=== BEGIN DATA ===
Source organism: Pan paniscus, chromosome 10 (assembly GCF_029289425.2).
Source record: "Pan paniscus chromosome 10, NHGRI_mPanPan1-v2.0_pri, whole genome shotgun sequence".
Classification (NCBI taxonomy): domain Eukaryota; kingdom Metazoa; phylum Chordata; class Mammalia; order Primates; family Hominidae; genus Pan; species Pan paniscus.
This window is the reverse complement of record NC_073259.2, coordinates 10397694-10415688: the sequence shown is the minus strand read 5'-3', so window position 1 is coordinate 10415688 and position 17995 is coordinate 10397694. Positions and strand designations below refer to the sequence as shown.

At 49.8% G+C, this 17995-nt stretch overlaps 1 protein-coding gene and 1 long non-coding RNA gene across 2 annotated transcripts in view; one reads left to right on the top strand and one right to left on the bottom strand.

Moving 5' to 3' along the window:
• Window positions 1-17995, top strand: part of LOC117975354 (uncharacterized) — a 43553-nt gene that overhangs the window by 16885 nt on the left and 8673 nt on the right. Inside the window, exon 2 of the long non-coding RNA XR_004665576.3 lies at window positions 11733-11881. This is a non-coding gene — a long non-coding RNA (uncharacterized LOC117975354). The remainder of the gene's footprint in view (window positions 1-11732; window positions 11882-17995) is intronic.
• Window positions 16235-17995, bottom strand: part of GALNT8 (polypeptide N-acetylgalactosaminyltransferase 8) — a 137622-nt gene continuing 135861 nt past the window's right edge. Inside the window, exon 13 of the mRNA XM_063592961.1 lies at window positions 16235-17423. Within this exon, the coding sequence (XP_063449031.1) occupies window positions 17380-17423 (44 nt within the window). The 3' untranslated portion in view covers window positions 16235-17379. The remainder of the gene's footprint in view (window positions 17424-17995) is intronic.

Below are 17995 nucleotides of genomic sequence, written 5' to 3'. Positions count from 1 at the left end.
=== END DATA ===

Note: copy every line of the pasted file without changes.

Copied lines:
Source organism: Pan paniscus, chromosome 10 (assembly GCF_029289425.2).
Source record: "Pan paniscus chromosome 10, NHGRI_mPanPan1-v2.0_pri, whole genome shotgun sequence".
Classification (NCBI taxonomy): domain Eukaryota; kingdom Metazoa; phylum Chordata; class Mammalia; order Primates; family Hominidae; genus Pan; species Pan paniscus.
This window is the reverse complement of record NC_073259.2, coordinates 10397694-10415688: the sequence shown is the minus strand read 5'-3', so window position 1 is coordinate 10415688 and position 17995 is coordinate 10397694. Positions and strand designations below refer to the sequence as shown.

At 49.8% G+C, this 17995-nt stretch overlaps 1 protein-coding gene and 1 long non-coding RNA gene across 2 annotated transcripts in view; one reads left to right on the top strand and one right to left on the bottom strand.

Moving 5' to 3' along the window:
• Window positions 1-17995, top strand: part of LOC117975354 (uncharacterized) — a 43553-nt gene that overhangs the window by 16885 nt on the left and 8673 nt on the right. Inside the window, exon 2 of the long non-coding RNA XR_004665576.3 lies at window positions 11733-11881. This is a non-coding gene — a long non-coding RNA (uncharacterized LOC117975354). The remainder of the gene's footprint in view (window positions 1-11732; window positions 11882-17995) is intronic.
• Window positions 16235-17995, bottom strand: part of GALNT8 (polypeptide N-acetylgalactosaminyltransferase 8) — a 137622-nt gene continuing 135861 nt past the window's right edge. Inside the window, exon 13 of the mRNA XM_063592961.1 lies at window positions 16235-17423. Within this exon, the coding sequence (XP_063449031.1) occupies window positions 17380-17423 (44 nt within the window). The 3' untranslated portion in view covers window positions 16235-17379. The remainder of the gene's footprint in view (window positions 17424-17995) is intronic.

Below are 17995 nucleotides of genomic sequence, written 5' to 3'. Positions count from 1 at the left end.